The future is also in contention in Three Songs for Benazir (2021), the only nominee not set in the US. The film is a human-interest story that follows Shaista and his wife Benazir, a young couple internally displaced by the war in Afghanistan and interned in a refugee camp in Kabul. Shaista is faced with the option of either joining the national army or going to work in the poppy fields. The former would earn him a respectable living, but at the risk of antagonizing the Taliban, who still seem to hold sway over the refugees’ lives. Harvesting opium, on the other hand, would pose the risk of addiction and of coming under the influence of the Taliban.

Members of Shaista’s family refuse to sign his enlistment form, and his conversations with them comprise the most absorbing moments of the film. Shaista’s father tells him that, because he doesn’t have an education, someone would steal his “machine gun and satellite.” Shaista’s brothers are a little more convincing, pointing to his pregnant wife who might be widowed. Hovering over these exchanges is the US presence in the form of a surveillance balloon, an eye just as omniscient as the Taliban with their ears to the ground.

On the margins of it all is Benazir herself, a silent witness but also a moving force. Over the course of the film, shot over many years, we see her transform from a giggly girl slapping her husband’s arm to a taciturn woman covering her face in front of the camera. In the end, when she comes with her two boys to a rehab centre that Shaista has been admitted to, we perceive the toll of time on her face just as much as on her husband’s emaciated body.

Like Shaista and Benazir, some of the participants of Lead Me Home (2021) are hopeful despite their bleak circumstances. Shot in the cities of Los Angeles, San Francisco and Seattle between 2017 and 2020, the film explores the problem of homelessness in the West Coast. Directors Pedro Kos and Jon Shenk offer a composite if clouded picture of the phenomenon, juxtaposing everyday scenes from the lives of homeless individuals with soundbites from NGOs, policy makers and citizens. Filmed seductively in tracking or drone shots, the cities themselves become a character, their streets and parks dotted with rows and rows of shanty settlements.

The list of interviewees spans genders, age groups, ethnicities, sexual orientations and marital status, and each one comes to the welfare services with a different set of expectations and problems. The most harrowing account is that of a single mother who, pregnant again by rape, tries to keep her children away from the streets. For someone not familiar with the relevant public policy, it is not always clear why certain participants come back to the streets after getting an apartment or why they can’t find jobs. More than any of the other nominees, this is the film that needed an elaborate, Frederick Wiseman treatment.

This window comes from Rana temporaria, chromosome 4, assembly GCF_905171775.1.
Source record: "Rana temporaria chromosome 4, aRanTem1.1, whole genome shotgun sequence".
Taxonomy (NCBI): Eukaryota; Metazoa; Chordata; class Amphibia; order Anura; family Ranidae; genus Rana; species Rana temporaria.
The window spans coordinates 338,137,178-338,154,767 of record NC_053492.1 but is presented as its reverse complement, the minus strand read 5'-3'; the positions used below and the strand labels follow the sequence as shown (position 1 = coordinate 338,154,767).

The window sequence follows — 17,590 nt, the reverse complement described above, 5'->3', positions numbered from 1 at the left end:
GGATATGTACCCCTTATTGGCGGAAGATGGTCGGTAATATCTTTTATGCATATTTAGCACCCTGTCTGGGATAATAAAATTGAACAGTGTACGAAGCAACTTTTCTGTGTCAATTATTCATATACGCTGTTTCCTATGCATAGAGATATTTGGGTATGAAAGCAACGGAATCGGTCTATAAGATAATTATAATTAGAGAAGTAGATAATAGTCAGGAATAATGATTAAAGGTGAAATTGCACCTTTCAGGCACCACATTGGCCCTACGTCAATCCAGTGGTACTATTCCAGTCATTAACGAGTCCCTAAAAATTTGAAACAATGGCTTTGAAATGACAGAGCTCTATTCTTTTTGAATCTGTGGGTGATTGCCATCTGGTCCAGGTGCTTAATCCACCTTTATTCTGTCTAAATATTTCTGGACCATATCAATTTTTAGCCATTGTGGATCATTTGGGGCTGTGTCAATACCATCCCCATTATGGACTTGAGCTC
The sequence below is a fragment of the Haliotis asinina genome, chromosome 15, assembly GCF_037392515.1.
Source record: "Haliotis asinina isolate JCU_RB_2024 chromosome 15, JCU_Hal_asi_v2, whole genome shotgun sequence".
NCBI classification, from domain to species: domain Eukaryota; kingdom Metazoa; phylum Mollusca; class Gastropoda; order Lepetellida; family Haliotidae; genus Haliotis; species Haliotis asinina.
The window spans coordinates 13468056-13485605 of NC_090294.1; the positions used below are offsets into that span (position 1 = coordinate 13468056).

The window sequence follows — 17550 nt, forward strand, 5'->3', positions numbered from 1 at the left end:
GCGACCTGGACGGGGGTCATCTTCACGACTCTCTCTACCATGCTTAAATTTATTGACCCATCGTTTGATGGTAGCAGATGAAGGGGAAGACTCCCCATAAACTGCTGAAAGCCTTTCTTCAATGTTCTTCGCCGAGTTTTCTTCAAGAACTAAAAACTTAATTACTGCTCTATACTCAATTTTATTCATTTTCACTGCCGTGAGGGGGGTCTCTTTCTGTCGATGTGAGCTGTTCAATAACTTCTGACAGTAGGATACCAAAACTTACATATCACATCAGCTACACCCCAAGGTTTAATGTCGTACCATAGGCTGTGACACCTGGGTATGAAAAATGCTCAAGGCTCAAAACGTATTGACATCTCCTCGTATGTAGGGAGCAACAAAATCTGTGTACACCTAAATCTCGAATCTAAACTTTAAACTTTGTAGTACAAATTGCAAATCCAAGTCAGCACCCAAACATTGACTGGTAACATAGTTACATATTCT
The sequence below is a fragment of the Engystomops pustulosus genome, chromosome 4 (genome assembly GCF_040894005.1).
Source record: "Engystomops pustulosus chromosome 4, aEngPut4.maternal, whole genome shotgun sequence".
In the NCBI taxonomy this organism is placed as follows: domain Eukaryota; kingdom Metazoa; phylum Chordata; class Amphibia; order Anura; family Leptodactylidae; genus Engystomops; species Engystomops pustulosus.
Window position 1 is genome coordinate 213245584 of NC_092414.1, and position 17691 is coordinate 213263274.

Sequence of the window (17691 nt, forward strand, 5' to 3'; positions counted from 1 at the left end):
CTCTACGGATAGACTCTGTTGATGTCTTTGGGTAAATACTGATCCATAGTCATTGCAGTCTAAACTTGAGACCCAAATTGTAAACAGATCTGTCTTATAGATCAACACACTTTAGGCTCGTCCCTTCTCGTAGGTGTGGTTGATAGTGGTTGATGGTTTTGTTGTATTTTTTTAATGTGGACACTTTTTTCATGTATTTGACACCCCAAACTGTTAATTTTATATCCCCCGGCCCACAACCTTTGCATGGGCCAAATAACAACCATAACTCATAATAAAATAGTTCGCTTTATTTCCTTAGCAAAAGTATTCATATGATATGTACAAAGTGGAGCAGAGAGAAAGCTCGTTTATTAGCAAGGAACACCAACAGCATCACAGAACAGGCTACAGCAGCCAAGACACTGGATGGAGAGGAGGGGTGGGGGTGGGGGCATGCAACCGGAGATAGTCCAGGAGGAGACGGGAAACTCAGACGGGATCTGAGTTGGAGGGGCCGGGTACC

Unlike the other four works, When We Were Bullies (2021) is structured around an absence. When filmmaker Jay Rosenblatt contacted Richard Silberg for some voiceover work, he realized that they were both perpetrators in the same bullying incident at elementary school. Amazed at the coincidence, but also ashamed at his participation in the event, Rosenblatt set out on an investigation. He reached out to all his classmates in grade five involved in the act, asking them what they remember of the victim. With Silberg, he revisited the primal scene at his school after fifty years, trying to make sense of both the event and his response to it.

It’s a remarkably powerful idea, but also an extremely challenging one, poised on the fine line between introspection and self-absorption, where the search for justice and reconciliation can easily collapse into an exercise of guilt. Written like a New York Times feature article, Bullies is unfortunately far too focused on its own process to be able to see a way out of the dilemma.

But the film’s bigger problem is formal. To illustrate his lines, Rosenblatt repeatedly employs clips from old educational documentaries such that there is a short circuit between the individuals he speaks about and the figures on the screen. The long middle section of the film consists of a series of telephone recordings whose content is visualized by extended stop-motion animation of photo cut-outs. The filmmaker generously includes his primary school teacher’s prediction about his film-in-progress: “possibly very tedious to watch.”


[First published in News9]